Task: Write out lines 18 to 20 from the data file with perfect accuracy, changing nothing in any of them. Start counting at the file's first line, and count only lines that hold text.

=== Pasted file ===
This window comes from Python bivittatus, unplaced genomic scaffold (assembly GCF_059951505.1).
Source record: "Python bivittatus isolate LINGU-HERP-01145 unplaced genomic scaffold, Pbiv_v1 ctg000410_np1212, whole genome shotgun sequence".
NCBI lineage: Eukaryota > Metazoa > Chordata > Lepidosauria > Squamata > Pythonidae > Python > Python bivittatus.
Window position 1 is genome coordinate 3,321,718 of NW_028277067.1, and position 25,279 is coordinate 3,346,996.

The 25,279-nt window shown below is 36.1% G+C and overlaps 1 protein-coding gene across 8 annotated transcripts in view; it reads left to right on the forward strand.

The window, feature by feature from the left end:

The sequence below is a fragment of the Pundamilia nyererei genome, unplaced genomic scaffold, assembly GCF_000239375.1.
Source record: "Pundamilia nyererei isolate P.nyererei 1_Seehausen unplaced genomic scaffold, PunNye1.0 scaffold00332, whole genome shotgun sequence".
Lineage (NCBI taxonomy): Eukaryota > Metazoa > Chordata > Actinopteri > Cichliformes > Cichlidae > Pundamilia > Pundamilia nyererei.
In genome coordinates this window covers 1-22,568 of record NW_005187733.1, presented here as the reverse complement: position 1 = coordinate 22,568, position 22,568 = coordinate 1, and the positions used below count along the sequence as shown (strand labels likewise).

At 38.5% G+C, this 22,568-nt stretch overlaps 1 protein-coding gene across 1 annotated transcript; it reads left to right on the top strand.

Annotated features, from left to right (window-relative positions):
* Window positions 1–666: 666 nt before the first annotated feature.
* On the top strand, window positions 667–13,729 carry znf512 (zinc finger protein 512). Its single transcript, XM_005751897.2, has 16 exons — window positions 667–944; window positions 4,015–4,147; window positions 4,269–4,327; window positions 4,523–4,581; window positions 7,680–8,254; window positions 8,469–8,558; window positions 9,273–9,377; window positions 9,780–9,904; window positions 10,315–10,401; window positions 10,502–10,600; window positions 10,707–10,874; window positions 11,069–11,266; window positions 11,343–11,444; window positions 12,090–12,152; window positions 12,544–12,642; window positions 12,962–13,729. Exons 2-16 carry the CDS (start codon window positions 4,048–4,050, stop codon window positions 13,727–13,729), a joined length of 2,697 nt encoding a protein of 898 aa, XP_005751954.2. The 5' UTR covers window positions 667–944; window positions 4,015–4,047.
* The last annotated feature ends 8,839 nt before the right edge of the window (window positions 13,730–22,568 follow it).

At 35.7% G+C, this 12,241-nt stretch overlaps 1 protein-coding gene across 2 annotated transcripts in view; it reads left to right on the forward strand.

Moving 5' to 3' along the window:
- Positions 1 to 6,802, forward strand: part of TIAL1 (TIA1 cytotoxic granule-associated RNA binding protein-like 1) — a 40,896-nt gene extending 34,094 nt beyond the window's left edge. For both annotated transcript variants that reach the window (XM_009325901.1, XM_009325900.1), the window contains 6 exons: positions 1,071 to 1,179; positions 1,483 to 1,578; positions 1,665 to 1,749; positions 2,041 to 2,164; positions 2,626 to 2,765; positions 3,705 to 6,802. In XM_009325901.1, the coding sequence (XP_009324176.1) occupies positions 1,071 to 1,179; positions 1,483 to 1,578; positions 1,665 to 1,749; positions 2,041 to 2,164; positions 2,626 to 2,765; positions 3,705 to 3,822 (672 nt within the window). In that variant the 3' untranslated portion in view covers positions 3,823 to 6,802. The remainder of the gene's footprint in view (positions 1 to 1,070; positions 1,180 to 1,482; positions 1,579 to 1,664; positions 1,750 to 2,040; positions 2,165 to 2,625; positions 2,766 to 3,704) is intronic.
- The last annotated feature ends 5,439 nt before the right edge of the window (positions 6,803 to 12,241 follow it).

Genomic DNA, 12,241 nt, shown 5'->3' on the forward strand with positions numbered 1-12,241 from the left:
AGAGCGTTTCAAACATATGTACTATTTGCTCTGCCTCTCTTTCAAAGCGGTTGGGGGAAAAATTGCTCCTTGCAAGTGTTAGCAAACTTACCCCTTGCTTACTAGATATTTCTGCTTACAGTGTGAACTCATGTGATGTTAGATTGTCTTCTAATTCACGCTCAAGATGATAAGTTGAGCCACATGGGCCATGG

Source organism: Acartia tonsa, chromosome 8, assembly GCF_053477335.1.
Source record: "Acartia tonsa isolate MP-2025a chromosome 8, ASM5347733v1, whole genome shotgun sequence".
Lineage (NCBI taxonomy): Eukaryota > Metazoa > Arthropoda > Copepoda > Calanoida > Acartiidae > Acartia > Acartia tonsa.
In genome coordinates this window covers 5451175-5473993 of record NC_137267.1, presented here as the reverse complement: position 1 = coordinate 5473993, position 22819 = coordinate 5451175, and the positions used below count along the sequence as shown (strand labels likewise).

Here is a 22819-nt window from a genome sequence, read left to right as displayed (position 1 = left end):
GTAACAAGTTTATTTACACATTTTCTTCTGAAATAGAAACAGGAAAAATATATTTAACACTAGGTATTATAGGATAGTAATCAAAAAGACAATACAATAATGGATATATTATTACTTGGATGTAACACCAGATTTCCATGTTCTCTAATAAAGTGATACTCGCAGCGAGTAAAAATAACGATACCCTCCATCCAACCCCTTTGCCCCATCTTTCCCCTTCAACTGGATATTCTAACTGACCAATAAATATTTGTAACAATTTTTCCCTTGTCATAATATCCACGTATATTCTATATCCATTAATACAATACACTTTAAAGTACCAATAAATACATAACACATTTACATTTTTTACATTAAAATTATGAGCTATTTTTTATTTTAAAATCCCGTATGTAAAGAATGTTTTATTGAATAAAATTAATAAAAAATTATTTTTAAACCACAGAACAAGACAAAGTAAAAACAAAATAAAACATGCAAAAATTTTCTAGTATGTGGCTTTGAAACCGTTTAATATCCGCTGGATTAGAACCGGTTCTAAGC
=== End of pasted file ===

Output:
- Positions 1 to 6,802, forward strand: part of TIAL1 (TIA1 cytotoxic granule-associated RNA binding protein-like 1) — a 40,896-nt gene extending 34,094 nt beyond the window's left edge. For both annotated transcript variants that reach the window (XM_009325901.1, XM_009325900.1), the window contains 6 exons: positions 1,071 to 1,179; positions 1,483 to 1,578; positions 1,665 to 1,749; positions 2,041 to 2,164; positions 2,626 to 2,765; positions 3,705 to 6,802. In XM_009325901.1, the coding sequence (XP_009324176.1) occupies positions 1,071 to 1,179; positions 1,483 to 1,578; positions 1,665 to 1,749; positions 2,041 to 2,164; positions 2,626 to 2,765; positions 3,705 to 3,822 (672 nt within the window). In that variant the 3' untranslated portion in view covers positions 3,823 to 6,802. The remainder of the gene's footprint in view (positions 1 to 1,070; positions 1,180 to 1,482; positions 1,579 to 1,664; positions 1,750 to 2,040; positions 2,165 to 2,625; positions 2,766 to 3,704) is intronic.
- The last annotated feature ends 5,439 nt before the right edge of the window (positions 6,803 to 12,241 follow it).

Genomic DNA, 12,241 nt, shown 5'->3' on the forward strand with positions numbered 1-12,241 from the left: